Philippine peace talks: Postponed or suspended indefinitely?

Updated On: Aug 05, 2005

Manila – The Philippine communists seem to have second thoughts about abandoning peace talks with the "crumbling" Arroyo administration. Last week, leaders of the National Democratic Front (NDF), who are living in self-exile in  the Netherlands, declared the communist-led organisation’s unilateral withdrawal from the negotiations. However, this week, the Front clarified that the peace talks had been merely postponed, not suspended indefinitely. 

    In an interview from Utrecht on Aug 1, communist leader Jose Ma Sison said the formal peace talks had only been postponed to give the Arroyo government time to comply with certain questions raised by the Front, the Communist Party of the Philippines' (CCP) political arm.  
   Mr Sison, 65, said:  "The ball is on the side of the (Philippine government). There are some prejudicial questions that must be answered and addressed satisfactorily by both sides which concern the terrorist listing of CPP and NPA (New People’s Army)."
    He was referring to the decision of the United States and the European Union to place himself, the CCP/NPA/NDF on their list of terrorists and terrorist organisations. The NDF had accused the Arroyo government of having a hand in the listing to force the group to surrender.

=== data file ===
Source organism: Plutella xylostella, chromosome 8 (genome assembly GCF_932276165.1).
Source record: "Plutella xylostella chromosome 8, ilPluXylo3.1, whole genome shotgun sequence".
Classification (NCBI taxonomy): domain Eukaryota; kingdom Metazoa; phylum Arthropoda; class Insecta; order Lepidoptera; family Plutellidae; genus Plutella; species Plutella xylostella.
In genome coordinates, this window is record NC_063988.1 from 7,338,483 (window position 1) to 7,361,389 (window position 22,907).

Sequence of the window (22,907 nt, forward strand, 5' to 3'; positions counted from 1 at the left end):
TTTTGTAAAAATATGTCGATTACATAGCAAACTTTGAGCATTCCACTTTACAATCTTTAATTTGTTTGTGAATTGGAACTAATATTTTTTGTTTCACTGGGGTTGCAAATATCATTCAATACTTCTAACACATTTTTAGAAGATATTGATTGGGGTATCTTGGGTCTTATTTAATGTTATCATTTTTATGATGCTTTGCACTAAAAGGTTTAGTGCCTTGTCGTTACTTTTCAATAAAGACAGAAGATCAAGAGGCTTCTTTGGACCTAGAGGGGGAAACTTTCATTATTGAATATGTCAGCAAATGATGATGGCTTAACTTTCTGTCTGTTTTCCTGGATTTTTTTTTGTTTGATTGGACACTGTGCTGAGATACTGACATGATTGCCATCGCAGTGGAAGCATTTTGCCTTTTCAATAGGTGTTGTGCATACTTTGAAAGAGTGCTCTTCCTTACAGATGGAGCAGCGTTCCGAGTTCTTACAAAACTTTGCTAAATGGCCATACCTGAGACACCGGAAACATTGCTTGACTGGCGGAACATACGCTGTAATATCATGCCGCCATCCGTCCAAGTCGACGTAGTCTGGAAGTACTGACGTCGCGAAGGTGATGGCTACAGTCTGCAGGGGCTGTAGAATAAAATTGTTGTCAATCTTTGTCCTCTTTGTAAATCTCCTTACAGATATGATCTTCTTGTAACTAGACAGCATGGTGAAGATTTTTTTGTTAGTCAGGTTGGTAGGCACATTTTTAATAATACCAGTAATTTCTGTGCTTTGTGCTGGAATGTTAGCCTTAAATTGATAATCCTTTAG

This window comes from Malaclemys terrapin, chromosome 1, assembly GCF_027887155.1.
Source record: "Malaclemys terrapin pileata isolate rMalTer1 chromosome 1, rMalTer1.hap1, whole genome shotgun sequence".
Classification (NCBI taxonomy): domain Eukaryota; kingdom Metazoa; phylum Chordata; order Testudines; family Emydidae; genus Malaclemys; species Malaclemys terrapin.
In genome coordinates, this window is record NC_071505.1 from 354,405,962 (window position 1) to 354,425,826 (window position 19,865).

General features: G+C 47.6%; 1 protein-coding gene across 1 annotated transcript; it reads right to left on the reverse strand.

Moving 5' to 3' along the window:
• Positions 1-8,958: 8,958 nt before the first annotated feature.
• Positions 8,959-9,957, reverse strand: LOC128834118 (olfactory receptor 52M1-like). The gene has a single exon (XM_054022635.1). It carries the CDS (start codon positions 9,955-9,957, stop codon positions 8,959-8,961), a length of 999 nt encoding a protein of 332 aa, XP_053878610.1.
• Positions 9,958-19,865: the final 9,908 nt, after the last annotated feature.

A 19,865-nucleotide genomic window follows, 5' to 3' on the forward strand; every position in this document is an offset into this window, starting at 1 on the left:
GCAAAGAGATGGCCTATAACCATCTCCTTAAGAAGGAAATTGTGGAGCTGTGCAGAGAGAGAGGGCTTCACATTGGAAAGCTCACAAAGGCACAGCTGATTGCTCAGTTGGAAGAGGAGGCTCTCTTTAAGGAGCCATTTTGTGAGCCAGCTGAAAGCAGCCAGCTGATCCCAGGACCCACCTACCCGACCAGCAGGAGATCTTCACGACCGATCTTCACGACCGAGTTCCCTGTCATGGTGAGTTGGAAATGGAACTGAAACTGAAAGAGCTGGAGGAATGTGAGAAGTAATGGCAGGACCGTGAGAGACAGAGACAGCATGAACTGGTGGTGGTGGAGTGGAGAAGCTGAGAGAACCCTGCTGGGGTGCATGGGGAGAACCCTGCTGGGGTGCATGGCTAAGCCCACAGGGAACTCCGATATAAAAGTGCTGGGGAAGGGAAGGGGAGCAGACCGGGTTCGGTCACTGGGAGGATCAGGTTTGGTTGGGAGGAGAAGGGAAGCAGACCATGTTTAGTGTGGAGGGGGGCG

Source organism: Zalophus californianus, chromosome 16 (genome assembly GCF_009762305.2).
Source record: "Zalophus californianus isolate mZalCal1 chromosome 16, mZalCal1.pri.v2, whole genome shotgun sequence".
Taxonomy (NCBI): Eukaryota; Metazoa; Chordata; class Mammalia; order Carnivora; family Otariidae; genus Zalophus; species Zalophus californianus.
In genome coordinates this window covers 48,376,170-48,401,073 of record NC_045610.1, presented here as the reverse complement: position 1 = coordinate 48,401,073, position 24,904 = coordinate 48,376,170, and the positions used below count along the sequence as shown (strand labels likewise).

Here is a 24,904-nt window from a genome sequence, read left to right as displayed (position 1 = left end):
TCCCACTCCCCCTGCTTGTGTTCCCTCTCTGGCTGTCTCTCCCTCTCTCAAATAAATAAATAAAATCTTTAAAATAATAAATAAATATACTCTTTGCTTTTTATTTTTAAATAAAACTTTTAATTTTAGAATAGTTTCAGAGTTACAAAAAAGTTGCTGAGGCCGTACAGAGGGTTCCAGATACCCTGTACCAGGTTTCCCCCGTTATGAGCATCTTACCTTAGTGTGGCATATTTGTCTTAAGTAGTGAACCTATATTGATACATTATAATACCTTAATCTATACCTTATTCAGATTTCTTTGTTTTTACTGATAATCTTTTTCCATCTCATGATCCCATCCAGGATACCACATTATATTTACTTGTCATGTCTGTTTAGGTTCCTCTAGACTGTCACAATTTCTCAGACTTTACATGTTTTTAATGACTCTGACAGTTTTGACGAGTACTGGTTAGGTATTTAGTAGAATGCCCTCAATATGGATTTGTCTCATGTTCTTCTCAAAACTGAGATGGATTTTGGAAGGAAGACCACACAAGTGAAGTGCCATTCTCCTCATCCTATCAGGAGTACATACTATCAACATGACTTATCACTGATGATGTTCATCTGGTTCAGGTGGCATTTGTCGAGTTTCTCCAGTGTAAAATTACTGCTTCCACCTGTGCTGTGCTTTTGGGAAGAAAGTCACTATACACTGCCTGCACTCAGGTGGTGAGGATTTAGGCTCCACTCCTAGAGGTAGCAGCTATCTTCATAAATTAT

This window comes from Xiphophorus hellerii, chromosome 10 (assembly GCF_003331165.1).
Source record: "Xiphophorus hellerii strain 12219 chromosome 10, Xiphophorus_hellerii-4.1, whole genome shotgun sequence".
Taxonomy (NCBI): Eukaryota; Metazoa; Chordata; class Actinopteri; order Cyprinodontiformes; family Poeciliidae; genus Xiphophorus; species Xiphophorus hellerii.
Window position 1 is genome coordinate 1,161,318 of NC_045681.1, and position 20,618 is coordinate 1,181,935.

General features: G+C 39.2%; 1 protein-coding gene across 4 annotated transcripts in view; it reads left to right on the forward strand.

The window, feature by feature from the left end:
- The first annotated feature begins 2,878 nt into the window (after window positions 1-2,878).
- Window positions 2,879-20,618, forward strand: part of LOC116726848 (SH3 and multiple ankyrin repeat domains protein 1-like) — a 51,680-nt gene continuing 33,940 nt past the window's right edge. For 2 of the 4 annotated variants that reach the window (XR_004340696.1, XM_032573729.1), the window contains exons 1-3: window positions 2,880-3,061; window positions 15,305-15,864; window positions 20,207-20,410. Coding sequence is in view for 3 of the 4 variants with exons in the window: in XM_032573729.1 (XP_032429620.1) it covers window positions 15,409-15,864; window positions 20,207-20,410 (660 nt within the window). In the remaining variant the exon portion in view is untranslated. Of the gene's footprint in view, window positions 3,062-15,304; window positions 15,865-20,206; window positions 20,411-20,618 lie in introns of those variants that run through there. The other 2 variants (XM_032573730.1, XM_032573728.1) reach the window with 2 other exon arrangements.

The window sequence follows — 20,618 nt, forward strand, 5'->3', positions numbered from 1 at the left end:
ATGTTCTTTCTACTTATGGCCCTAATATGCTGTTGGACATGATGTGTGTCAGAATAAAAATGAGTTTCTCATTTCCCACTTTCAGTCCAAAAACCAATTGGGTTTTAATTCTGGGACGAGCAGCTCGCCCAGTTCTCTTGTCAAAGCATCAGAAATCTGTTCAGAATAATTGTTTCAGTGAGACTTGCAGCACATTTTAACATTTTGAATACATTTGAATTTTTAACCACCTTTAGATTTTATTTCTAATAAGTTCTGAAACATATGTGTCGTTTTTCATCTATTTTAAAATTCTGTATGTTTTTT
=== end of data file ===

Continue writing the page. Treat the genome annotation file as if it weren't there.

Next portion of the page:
Whatever term the Front chooses to use in describing the state of peace talks, the  Philippine government has decided to take a definite position – that the talks have indeed been suspended indefinitely, said Executive Secretary Eduardo Ermita on Aug 3.  
    This means that immunity for nearly 100 senior communist guerrillas who took part in the negotiations has been lifted and they now face arrest. The immunity agreement had allowed the rebel leaders to move freely around the country without fears of arrest. 
    "They (NDF) are making vague statements. One day they are withdrawing from the talks and the next day they will say that they are just postponing it.  Maybe they are just concerned about the effects [of the agreement suspension] especially to their people in the Philippines who are listed in it," said Mr Ermita.
    In a commentary in The Manila Times, writer Julius F Fortuna urged both parties not to be short-sighted. He wrote: "The government is wrong in hitting the NDF. But the NDF is also wrong for walking out of the peace negotiations. The win-win situation is still the continuation of the Oslo talks, based on terms that have been started in The Hague."  

* Red leaders face arrest as government cancels ‘passes’ (The Manila Times, Aug 4) 

* GRP, NDF should talk again (The Manila Times, Aug 3)

* Joma: Peace talks merely postponed (The Philippine Star, Aug 2)